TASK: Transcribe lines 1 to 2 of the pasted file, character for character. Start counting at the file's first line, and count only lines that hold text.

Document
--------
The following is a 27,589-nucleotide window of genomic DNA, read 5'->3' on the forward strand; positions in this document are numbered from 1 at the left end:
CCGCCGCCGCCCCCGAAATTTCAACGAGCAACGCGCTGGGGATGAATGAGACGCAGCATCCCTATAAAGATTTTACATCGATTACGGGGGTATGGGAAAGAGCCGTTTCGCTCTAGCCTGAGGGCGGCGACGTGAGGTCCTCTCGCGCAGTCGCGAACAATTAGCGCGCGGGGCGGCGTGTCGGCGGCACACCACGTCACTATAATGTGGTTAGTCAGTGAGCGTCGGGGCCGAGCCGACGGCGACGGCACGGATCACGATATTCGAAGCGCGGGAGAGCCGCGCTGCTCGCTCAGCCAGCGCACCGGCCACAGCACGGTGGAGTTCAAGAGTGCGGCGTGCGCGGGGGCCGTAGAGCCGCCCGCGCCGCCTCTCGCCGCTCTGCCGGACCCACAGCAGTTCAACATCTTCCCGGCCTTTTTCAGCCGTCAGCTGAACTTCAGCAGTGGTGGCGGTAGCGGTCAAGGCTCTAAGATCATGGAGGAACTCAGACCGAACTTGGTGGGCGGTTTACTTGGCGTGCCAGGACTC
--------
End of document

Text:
The following is a 27,589-nucleotide window of genomic DNA, read 5'->3' on the forward strand; positions in this document are numbered from 1 at the left end:
CCGCCGCCGCCCCCGAAATTTCAACGAGCAACGCGCTGGGGATGAATGAGACGCAGCATCCCTATAAAGATTTTACATCGATTACGGGGGTATGGGAAAGAGCCGTTTCGCTCTAGCCTGAGGGCGGCGACGTGAGGTCCTCTCGCGCAGTCGCGAACAATTAGCGCGCGGGGCGGCGTGTCGGCGGCACACCACGTCACTATAATGTGGTTAGTCAGTGAGCGTCGGGGCCGAGCCGACGGCGACGGCACGGATCACGATATTCGAAGCGCGGGAGAGCCGCGCTGCTCGCTCAGCCAGCGCACCGGCCACAGCACGGTGGAGTTCAAGAGTGCGGCGTGCGCGGGGGCCGTAGAGCCGCCCGCGCCGCCTCTCGCCGCTCTGCCGGACCCACAGCAGTTCAACATCTTCCCGGCCTTTTTCAGCCGTCAGCTGAACTTCAGCAGTGGTGGCGGTAGCGGTCAAGGCTCTAAGATCATGGAGGAACTCAGACCGAACTTGGTGGGCGGTTTACTTGGCGTGCCAGGACTC